Take the 2-minute tour ×
Stack Overflow is a question and answer site for professional and enthusiast programmers. It's 100% free, no registration required.

I am storing x and y as bits in mysql database, upon fetch the record using php fetch_assoc, the display is gobbled. And I can't find a way to test the value to see if it's true or false... I tried using if($val), if($val==true) if($val===true), if $val is false, all 3 tests still returns true. any idea? [x] => � [y] =>

thanks for the answer below, I now use:

function mysql_bit($bit) {

    if(ord($bit) == 0 || ord($bit) == 48)return false;
    return true;

to handle both mysql bit value and regular string/int value(from http request for example).

share|improve this question

2 Answers 2

up vote 1 down vote accepted

Does this post help?

I had this issue a looooong time ago... it is read as an ascii '1' or '0'. I don't think my solution at the time was exactly as nice, but I don't have the source anymore so I will pretend it was!

function mysql_bit($bit) {
    return ord($bit) == 1 || $bit == 1;
share|improve this answer
You are a ****** GOD!!! it works and saved me hours of frustration! –  user121196 Feb 12 '10 at 1:29
Kinda sad actually... had I used php in the last 3 years I would have remembered this and not had to crib from someone else ;) If it works, mark it the solution so others know. –  Andrew Backer Feb 12 '10 at 1:32
oops I said that too soon, it works fine when testing the value I get from the database. The trouble is that in my php page I also get the value from $_REQUEST['variable'], when it is 1 (eg. test.php?test=1), mysql_bit returns false!! any solution? –  user121196 Feb 12 '10 at 1:37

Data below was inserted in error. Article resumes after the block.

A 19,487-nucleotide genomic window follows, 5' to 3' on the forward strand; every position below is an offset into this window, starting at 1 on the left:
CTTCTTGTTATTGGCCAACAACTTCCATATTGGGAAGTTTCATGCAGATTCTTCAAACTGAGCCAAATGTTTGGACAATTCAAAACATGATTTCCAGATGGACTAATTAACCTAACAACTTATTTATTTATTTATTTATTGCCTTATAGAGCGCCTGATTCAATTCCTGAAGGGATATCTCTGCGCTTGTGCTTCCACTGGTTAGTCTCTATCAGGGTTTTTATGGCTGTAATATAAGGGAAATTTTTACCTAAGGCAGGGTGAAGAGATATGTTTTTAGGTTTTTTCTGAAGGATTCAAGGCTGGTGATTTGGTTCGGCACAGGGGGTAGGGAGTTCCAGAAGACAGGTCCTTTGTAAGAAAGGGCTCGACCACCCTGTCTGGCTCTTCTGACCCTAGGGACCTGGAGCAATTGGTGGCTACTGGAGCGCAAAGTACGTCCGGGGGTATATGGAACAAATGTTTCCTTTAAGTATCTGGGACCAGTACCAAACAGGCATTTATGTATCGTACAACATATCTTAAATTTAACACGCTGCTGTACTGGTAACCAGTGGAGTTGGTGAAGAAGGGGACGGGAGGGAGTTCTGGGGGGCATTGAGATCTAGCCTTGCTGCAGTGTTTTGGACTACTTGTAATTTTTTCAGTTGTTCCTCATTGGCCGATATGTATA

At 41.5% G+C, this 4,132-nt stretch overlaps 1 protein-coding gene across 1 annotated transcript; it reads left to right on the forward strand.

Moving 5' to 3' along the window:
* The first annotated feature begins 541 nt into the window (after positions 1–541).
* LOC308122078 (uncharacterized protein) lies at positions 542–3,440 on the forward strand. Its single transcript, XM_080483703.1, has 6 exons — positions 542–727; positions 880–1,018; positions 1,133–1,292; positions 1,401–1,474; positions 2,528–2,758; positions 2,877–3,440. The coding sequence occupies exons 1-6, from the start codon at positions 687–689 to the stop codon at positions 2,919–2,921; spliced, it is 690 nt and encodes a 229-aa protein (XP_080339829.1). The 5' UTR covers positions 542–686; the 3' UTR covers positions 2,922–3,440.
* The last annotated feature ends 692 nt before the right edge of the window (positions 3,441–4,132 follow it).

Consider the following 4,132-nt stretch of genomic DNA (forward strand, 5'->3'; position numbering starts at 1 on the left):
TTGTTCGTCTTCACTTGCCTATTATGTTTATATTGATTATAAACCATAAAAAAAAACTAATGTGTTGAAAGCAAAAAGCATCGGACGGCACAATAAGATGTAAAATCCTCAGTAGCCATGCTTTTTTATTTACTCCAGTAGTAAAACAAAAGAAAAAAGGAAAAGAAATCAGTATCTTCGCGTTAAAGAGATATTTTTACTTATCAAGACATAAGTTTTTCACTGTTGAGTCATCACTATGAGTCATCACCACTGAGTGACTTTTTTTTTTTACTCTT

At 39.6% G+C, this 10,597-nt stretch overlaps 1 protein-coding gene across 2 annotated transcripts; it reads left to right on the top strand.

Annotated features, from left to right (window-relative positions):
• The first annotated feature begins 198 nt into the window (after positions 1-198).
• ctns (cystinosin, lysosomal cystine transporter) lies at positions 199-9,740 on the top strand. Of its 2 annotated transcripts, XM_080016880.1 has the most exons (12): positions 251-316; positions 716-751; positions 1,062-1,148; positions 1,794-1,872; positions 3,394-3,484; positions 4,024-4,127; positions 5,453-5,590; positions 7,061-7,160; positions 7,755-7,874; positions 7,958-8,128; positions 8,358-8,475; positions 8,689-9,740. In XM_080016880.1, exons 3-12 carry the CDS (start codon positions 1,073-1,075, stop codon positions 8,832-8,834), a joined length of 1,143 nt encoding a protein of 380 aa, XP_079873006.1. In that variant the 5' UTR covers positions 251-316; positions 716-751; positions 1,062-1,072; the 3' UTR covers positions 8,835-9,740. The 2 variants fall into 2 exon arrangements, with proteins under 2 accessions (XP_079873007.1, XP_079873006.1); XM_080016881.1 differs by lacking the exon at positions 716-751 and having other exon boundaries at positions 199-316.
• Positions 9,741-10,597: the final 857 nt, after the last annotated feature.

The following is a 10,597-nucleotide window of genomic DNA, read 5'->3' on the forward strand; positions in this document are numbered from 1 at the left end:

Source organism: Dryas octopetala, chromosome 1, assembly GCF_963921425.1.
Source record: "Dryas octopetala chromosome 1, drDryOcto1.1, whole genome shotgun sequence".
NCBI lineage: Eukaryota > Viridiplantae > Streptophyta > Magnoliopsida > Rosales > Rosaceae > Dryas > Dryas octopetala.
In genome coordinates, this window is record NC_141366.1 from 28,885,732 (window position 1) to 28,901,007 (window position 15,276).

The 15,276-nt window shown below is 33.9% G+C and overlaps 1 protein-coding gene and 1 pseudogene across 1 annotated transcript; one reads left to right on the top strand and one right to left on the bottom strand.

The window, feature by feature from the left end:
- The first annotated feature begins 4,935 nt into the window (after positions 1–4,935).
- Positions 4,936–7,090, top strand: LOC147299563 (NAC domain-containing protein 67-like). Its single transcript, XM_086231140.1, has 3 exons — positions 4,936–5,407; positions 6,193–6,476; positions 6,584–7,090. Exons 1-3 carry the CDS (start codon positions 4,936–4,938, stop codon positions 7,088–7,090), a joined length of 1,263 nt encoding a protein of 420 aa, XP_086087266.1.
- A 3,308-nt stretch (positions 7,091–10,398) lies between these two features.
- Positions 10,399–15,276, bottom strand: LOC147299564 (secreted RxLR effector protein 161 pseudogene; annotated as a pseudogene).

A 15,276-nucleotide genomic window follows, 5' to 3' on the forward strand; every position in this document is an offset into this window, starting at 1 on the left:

return ord($bit)==1 || $bit==1; –  Mike Sherov Feb 12 '10 at 1:46
Mike: i guess that 'll work too, I have a version (see Edit) that works biased toward true –  user121196 Feb 12 '10 at 1:53

Had the same problem, searched SO, and came across this post...

Which, in turn, led me to this section in the mysql manual.

You need to do something like this when setting bit values:

update `t` set `bitfield`=b'0' where ...

That tells mysql that '0' is the bit value rather than the character 0.

Likewise, reading it gives binary data rather than the characters 0 or 1, but you can typecast it:

select cast(`bitfield` as unsigned) from `t` where ...

Or we can all just go back to using tinyint(1)...

share|improve this answer

Your Answer


By posting your answer, you agree to the privacy policy and terms of service.

Not the answer you're looking for? Browse other questions tagged or ask your own question.